SPRINGFIELD — Several dozen people gathered in front of the federal court on State Street in Springfield Thursday night, one political rally among many across Massachusetts and the country designed to protest recent actions by the Trump administration.
President Donald Trump’s decision to fire Attorney General Jeff Sessions and replace him with Matthew Whitaker has led critics to believe Trump plans to subvert the special counsel investigation of Russian interference in the 2016 election.
It is likely that Trump will place Whitaker, a critic of the probe, at its head. If Whitaker does not recuse himself from the investigation, as Sessions did, then critics fear the neutrality of the probe will be lost.
As a result, activists with organizations like Indivisible, the Women’s March and MoveOn.org organized the “Nobody is Above the Law” rallies across the country, including over 40 towns and cities in Massachusetts.
In Springfield, demonstrators held American flags and handwritten signs that said things like “Trump: How Fascism Starts” and “In Law We Trust” and made clear they felt the president was not acting in good faith.
Some passing drivers apparently agreed with these sentiments, with several honking their horns and one man even rolling down his window to shout “[Expletive] Donald Trump” as he drove by.
“We have a president who appears to think he is above the law,” said one of the protesters, Edward Brown, of Westfield. “It appears that he’s preparing to end the investigation into the Russian interference in the election.”
A resident of the Pioneer Valley for decades, Brown said he feels Trump is a “far worse” president than Richard Nixon, both for his policy decisions and his personality. He also said he believes Trump colluded with Russia during the 2016 election. “There’s a lot of fire and it’s making enough smoke,” he said.
Steve Harvester, also of Westfield, was one of the primary local organizers for the rally, and is a volunteer with MoveOn.org. Harvester said he has been concerned about the direction of the country ever since Trump took office.
He said a “Mueller Protection Rapid Response” team was assembled by organizers months ago in anticipation of the president trying to obstruct or derail the Russia investigation, led by special counsel Robert Mueller. That network of activists was “activated” after news of Sessions’ firing, Harvester said.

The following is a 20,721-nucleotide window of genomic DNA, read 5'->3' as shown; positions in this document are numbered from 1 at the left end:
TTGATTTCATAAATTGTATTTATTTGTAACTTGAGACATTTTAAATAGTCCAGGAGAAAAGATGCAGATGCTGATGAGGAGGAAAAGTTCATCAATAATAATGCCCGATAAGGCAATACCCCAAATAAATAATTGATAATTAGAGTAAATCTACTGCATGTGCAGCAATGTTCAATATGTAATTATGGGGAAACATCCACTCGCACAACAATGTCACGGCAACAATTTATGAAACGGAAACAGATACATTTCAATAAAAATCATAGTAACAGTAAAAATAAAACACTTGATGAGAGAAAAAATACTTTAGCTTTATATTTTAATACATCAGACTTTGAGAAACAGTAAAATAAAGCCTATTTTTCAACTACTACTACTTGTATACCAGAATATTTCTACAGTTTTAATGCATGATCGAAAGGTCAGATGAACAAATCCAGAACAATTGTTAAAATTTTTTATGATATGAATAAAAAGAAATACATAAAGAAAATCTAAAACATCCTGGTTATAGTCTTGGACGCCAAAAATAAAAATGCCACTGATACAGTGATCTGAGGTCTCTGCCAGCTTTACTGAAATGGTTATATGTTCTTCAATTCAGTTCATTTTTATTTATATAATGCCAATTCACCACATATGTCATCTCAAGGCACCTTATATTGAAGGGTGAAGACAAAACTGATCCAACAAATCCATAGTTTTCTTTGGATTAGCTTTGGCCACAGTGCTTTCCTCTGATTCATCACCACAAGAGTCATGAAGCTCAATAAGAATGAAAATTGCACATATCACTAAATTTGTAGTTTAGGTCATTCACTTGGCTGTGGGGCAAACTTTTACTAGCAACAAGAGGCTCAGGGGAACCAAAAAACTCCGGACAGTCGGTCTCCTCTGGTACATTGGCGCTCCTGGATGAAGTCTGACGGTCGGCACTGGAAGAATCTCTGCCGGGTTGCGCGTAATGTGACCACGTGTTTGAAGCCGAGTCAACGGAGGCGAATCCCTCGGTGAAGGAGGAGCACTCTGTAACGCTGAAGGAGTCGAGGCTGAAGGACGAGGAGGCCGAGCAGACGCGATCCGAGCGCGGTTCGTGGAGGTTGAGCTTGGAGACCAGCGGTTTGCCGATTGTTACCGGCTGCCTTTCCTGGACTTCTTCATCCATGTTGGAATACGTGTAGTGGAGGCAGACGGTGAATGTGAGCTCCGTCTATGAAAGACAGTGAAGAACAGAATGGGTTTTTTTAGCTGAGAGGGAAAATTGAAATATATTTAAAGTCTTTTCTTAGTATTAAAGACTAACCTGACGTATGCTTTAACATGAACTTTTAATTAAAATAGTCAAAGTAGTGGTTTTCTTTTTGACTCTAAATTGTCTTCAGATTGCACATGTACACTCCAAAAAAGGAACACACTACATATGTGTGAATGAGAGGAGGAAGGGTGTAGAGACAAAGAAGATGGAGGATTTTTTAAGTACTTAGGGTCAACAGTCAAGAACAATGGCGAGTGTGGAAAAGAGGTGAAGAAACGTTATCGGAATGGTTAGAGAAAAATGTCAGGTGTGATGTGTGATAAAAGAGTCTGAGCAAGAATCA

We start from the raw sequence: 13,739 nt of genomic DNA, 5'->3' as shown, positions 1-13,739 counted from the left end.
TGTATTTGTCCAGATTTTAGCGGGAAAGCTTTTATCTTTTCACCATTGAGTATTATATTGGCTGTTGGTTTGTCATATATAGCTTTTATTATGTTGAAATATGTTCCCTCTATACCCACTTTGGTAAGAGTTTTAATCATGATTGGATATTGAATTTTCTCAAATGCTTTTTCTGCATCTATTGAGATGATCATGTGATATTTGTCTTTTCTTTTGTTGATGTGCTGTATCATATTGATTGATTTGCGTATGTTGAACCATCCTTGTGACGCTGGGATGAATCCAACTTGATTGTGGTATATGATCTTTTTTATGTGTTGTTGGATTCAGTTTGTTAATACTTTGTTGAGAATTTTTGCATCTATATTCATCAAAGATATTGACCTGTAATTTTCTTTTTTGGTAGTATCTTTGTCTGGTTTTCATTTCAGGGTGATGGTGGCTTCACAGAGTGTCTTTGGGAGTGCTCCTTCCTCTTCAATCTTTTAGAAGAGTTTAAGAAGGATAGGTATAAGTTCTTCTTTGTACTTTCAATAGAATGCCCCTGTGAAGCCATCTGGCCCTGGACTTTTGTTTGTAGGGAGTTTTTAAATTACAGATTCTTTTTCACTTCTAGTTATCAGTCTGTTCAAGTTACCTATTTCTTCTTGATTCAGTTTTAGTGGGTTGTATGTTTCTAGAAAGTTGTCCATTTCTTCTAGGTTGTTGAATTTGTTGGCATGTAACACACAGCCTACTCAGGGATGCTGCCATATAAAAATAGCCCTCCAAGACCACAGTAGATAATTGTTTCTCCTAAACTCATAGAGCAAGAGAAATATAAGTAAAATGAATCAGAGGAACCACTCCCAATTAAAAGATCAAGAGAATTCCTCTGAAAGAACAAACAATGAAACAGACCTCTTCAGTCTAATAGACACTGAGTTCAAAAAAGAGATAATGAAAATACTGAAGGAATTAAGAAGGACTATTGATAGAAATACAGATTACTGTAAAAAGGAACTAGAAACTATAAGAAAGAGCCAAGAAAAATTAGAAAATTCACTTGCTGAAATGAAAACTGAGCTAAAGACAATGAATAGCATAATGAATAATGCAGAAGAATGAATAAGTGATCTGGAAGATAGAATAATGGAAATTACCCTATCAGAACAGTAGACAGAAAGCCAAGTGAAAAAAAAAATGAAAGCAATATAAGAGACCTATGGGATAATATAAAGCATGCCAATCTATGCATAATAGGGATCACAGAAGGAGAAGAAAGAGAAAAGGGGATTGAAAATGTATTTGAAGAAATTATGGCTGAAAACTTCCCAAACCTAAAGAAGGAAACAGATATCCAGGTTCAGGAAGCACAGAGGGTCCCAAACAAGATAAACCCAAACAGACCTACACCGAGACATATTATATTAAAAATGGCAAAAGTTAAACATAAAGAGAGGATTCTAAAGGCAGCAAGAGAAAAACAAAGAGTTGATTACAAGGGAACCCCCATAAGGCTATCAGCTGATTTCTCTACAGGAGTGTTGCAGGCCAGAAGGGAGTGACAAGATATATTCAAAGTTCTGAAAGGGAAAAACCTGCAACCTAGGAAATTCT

“We’ve been ready to go since last spring,” he said of the network. “We’re the minutemen.”
Another protester, sporting a sign that said “Lock Him Up” with an image of Trump’s hair beneath it, said she also thought the president had colluded with Russia.
“I’m out here because I don’t think our president should put himself above our law,” said Abby Satcher, of Springfield. Satcher said she had been inspired to come out to protest because she felt Trump was “trying to interfere with the investigations on his administration by Robert Mueller.”
“As an American that’s offensive to me,” she said. “I think it should be offensive to all Americans — that he’s trying to put himself above the laws that he expects us all to live under.”
“I’m offended he was ever put into the office,” Satcher said.
Jay Deacon, called Trump a “psychopath” and said he doesn’t believe the president has a sense of “right and wrong.”
Harvester, who said he has been politically active since he campaigned for George McGovern in 1972, said activism against Trump will continue in the future.
“The network will not dissolve as of tonight,” he said. “I expect we’ll be here in the future to express our outrage.”